Weed of the week: Goosegrass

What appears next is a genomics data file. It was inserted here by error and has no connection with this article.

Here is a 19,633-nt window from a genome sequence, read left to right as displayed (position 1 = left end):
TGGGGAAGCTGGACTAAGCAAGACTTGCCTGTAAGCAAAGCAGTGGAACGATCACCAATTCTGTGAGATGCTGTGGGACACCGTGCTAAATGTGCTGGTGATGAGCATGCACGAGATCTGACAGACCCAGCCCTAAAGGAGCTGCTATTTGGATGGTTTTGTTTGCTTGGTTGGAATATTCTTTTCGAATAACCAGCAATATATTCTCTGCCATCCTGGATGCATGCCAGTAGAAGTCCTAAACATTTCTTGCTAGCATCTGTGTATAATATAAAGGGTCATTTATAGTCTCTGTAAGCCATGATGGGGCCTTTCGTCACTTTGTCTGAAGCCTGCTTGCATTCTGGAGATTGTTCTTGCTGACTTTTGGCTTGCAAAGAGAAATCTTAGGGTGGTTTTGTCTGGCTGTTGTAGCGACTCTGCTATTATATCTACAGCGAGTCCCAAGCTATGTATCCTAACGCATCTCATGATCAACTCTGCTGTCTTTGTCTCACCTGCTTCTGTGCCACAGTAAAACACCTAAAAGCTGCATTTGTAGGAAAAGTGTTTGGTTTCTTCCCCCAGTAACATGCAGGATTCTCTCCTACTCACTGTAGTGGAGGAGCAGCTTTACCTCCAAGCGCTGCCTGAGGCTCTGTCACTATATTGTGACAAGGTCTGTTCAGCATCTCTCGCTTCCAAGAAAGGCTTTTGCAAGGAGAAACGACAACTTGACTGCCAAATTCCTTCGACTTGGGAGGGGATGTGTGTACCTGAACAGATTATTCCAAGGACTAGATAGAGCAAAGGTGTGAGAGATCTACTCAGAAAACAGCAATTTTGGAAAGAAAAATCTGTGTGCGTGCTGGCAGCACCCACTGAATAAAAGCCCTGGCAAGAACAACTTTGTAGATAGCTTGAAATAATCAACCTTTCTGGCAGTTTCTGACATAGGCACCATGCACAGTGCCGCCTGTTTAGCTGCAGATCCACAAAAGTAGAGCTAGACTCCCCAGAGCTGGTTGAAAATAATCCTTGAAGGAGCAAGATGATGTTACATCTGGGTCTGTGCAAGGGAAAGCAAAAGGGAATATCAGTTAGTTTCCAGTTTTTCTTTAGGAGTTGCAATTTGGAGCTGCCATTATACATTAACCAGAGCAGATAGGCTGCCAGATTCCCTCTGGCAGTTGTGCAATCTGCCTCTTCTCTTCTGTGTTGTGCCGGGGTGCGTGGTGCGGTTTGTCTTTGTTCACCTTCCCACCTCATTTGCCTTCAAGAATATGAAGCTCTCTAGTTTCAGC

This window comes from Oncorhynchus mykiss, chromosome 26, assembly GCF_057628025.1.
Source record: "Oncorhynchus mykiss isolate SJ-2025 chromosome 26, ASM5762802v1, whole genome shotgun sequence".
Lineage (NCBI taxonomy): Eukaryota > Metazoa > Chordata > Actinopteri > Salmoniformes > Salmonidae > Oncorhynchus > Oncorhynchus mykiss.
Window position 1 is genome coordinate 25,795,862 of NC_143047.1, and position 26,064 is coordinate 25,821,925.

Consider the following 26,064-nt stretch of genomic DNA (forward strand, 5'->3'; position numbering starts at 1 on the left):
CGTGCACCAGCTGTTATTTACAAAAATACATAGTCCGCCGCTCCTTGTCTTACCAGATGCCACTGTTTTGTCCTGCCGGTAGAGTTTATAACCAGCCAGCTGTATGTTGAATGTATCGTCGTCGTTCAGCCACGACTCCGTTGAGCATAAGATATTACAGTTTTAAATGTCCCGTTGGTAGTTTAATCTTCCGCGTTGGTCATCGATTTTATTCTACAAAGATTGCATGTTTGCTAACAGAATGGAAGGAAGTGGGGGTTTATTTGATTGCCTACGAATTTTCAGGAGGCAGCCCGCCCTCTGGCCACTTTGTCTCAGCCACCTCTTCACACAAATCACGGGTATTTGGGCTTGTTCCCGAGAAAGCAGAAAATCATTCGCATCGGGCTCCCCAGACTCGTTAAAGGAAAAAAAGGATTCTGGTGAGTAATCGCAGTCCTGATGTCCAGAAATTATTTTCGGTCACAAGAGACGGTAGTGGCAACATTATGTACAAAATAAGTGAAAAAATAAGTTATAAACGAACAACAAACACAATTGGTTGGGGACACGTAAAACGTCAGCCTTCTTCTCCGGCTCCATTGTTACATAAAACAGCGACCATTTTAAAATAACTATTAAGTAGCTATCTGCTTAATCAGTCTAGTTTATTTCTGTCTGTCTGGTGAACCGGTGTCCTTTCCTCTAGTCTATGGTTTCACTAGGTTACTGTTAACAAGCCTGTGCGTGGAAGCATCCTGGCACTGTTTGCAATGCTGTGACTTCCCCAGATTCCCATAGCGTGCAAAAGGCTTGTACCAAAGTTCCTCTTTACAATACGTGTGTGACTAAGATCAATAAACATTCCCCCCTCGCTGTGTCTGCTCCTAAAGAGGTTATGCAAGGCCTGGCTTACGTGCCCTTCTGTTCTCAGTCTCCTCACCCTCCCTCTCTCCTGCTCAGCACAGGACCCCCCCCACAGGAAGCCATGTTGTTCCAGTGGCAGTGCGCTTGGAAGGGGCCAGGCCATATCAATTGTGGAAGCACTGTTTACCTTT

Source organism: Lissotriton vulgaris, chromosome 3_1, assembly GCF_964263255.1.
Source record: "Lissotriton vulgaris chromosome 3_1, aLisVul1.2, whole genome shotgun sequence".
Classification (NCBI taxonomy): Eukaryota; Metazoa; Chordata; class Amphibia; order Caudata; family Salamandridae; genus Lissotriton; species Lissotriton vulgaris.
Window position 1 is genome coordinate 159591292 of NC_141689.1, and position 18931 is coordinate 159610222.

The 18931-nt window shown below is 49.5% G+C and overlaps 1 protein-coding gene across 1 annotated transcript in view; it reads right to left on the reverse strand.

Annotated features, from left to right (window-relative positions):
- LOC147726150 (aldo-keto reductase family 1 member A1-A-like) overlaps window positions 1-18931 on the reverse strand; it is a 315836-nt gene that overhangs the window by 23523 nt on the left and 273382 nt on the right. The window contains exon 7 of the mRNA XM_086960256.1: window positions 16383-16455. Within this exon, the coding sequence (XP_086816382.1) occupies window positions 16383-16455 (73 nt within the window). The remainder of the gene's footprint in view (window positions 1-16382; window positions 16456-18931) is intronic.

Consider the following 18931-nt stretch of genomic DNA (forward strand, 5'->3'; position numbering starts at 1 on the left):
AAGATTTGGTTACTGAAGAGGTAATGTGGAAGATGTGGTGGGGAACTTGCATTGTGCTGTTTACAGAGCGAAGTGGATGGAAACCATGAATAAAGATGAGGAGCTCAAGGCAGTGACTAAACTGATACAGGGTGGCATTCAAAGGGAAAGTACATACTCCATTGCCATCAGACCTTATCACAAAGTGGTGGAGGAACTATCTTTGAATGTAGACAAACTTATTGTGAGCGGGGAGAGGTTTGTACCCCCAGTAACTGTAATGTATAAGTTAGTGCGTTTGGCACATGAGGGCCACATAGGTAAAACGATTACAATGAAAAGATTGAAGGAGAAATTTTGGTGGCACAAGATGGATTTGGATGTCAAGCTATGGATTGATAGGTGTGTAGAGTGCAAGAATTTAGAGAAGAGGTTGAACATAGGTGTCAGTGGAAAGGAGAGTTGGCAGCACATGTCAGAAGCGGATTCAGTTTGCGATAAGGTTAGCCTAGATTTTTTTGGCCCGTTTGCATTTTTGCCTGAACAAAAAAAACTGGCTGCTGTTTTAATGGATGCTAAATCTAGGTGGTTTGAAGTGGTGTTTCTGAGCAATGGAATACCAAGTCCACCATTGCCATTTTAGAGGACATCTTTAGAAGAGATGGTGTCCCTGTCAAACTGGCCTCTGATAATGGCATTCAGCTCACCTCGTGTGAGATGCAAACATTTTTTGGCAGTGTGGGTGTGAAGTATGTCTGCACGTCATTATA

Goosegrass (Eleusine indica) is an late-germinating summer annual grass that is often found in compacted areas or areas disturbed in the summer. These areas include compacted areas next to sidewalks or cart paths, golf course tees, and areas were soil is disturbed during the summer. Germination typically starts about two to three weeks after crabgrass germinates in early May in most Midwestern States although goosegrass is less common in northern areas of the Midwest like Michigan, Minnesota and Wisconsin. Its flattened leaf sheaths are typically a white to silver color, especially at the base of the leaf sheath. Because of this coloration and its similarity to crabgrass some call it silver crabgrass. Goosegrass produces seedheads from July to September in Indiana. The seedheads are similar in appearance to crabgrass but the seeds are slightly larger than crabgrass seeds and the spikes on the seedhead are often described as being “zipper-like” in appearance. Goosegrass is best controlled with preemergence herbicides. So, treating your lawn in early spring is the best way to avoid this unsightly plant.